Tag Archives: Journalists

Are you Lissted?

Journalists have adopted Twitter wholeheartedly, so wouldn’t it be useful to have them all in one place, accessible to PR professionals and businesses alike?

Lissted is an attempt to fill that need.

It is an easy to use tool that allows users to select on location (UK, USA as well as worldwide), sectors (which can be broken down in a number of subsets), by individual or outlet.  You can even see someone’s Klout score if you really want.

For those wanting to invest (between £99 -£ 149 a month) there are additional features such as tools to monitor key terms, sentiment and influencers – reputation management rather than media relations (no value judgement intended).

While it is quick amass a wealth of Twitter addresses that you can follow, is it really useful?

I like it and it is a short cut to acquiring journalist’s Twitter addresses although PR databases generally offer this information.  Nevertheless it is probably an easier to use method although some will prefer doing it while building lists and campaigns on their current systems.

However if a business believes this will give it access to millions of pounds worth of editorial coverage it could be disappointed.

Why Lissted is not a complete solution (at a basic level) for gaining coverage for businesses:

  • Journalists often do not talk shop online – I rarely see them asking for specific stories, people, companies etc.  It is often used as a personal social media tool.
  • Journalists have to follow you or your brand to find stories, they often don’t follow back, unless they have time to search.
  • If journalists do follow back can you provide good copy, do you know a good story?
  • Do businesses have the time to monitor and analyse in addition to their roles?

Listted is a very useful addition for those looking to expand their Twitter horizons in regard to journalists.  However e-mail and databases are still are the language for media relations communication although there will be stories of success using this approach.

It might be that the reputation management is the selling point (as the access to Twitter addresses is free).

Lissted is a useful addition and I have used it to follow several PR and marketing journalists all within 10 minutes of signing on.

In defence of Robert Peston

A caught 10 minutes of quite a preposterous episode today: The Treasury Select Committee grilling five well-known journalists about their coverage of the credit crunch and especially Northern Rock.

The caption underneath kept coming up with “should coverage of the credit crunch be restricted?”  Ridiculous!

The five business journalists included Robert Peston, Jeff Randall and Alex Brummer.  As you might guess Robert Peston was the centre of attention.

The MPs questioning centred on responsibility.  Shouldn’t Peston and his colleagues hold off with stories to give Northern Rock a chance?  Hadn’t they created the run on the building society?  Did they have inside information and mysterious sources?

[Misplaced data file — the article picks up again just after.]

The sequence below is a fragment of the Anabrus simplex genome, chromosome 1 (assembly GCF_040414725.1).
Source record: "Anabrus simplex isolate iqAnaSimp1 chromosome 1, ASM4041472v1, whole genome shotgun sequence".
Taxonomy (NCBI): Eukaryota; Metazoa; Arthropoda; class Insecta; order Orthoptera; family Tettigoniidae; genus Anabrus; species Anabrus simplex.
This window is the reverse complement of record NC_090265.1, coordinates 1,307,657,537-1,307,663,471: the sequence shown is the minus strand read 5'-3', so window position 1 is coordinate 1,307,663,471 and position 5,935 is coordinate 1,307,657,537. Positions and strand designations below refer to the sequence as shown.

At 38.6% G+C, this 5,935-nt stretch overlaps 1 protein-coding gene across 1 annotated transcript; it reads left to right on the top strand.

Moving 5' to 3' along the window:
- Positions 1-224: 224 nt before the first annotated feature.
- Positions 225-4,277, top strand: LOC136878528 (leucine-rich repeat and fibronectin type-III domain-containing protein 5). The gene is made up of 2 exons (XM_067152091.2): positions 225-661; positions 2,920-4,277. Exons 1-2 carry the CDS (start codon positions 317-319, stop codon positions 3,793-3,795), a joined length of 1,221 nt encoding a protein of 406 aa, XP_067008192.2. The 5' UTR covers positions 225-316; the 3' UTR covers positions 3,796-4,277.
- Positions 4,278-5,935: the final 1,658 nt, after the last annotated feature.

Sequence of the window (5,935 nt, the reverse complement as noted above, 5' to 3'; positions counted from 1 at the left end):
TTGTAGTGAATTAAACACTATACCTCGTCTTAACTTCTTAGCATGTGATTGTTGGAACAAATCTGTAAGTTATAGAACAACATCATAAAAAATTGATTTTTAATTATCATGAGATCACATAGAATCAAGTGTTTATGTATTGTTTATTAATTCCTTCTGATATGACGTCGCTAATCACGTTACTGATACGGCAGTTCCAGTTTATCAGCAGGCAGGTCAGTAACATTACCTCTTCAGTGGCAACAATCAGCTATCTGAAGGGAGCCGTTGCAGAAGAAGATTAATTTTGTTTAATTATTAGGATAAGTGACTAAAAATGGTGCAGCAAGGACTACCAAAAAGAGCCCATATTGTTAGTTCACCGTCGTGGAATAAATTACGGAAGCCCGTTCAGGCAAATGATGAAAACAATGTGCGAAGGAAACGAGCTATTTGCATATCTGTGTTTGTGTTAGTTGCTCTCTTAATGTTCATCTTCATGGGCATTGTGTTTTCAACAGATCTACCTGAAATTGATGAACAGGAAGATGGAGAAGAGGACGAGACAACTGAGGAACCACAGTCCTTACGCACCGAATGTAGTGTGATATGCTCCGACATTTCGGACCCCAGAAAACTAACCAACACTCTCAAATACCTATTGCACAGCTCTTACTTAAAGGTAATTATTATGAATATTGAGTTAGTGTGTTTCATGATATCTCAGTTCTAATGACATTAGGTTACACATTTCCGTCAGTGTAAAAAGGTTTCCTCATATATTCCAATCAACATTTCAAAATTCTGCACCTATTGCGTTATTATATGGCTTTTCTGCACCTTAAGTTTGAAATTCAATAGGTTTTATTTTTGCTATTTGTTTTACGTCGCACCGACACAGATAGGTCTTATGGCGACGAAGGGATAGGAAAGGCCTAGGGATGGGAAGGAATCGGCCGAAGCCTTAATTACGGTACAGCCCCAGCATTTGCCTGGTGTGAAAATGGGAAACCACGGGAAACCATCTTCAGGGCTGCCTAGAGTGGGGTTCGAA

The rebuttal was that Northern Rock was a badly run business.  It had failed because its wholesale division had stalled and big investors saw the writing on the wall and took their money out.  Holding off on a story for 48 hours would not have saved it.

The run was in many ways Northern Rock’s fault.  Their website had gone down because the bandwidth capacity could not cope with visitors and this created panic.

The queues had built up because they have too few branches for their client base and too few staff were put on duty.

And if a financial institution is badly run, whose fault is it when savers want to take their money elsewhere?  And more so when it is on the brink of collapse?

As for the insinuation that the journalists had shady sources, well that proved to show the MPs as lacking an understanding of their subject.

Peston maintained he had many sources and had used many different sources over the years, including some of the MPs questioning him.  He cross checked everything and did not have narrow weak biased source to base his stories on – unlike Bush’s evidence of going to war with Iraq.

If this was a trial then the case would have been thrown out on the first day.  It was embarrassing for the MPs and they did not know hope ridiculous they sounded.

This view that the media somehow created a recession is seeking a convenient scape goat.

And as for recklessly putting economic institutions in danger by their reporting, it came out that there is a suspicion the the Government used the media to suppress share prices before buying them by leaking the appropriate stories.  I wonder if that will go before a select committee.

PRs without journalists – what would be the point?

How-Do reported the sad news that The Metro is making redundancies.  This is especially sad for me because many journalists are based in Manchester and this is, I believe, the fourth biggest selling daily.

Journalism is a precarious business.  It is not often well-paid in relation to the pressures of the role.  And it is not always appreciated, I believe, by many PR professionals.

I came across this entry from the Editorialiste, a US based journalist blog, that has quotes frighteningly high numbers of journalists wanting to leave the profession, especially the younger ones.

What can we as PRs do about it?  Not much.  But we can appreciate that without them we would not be in work.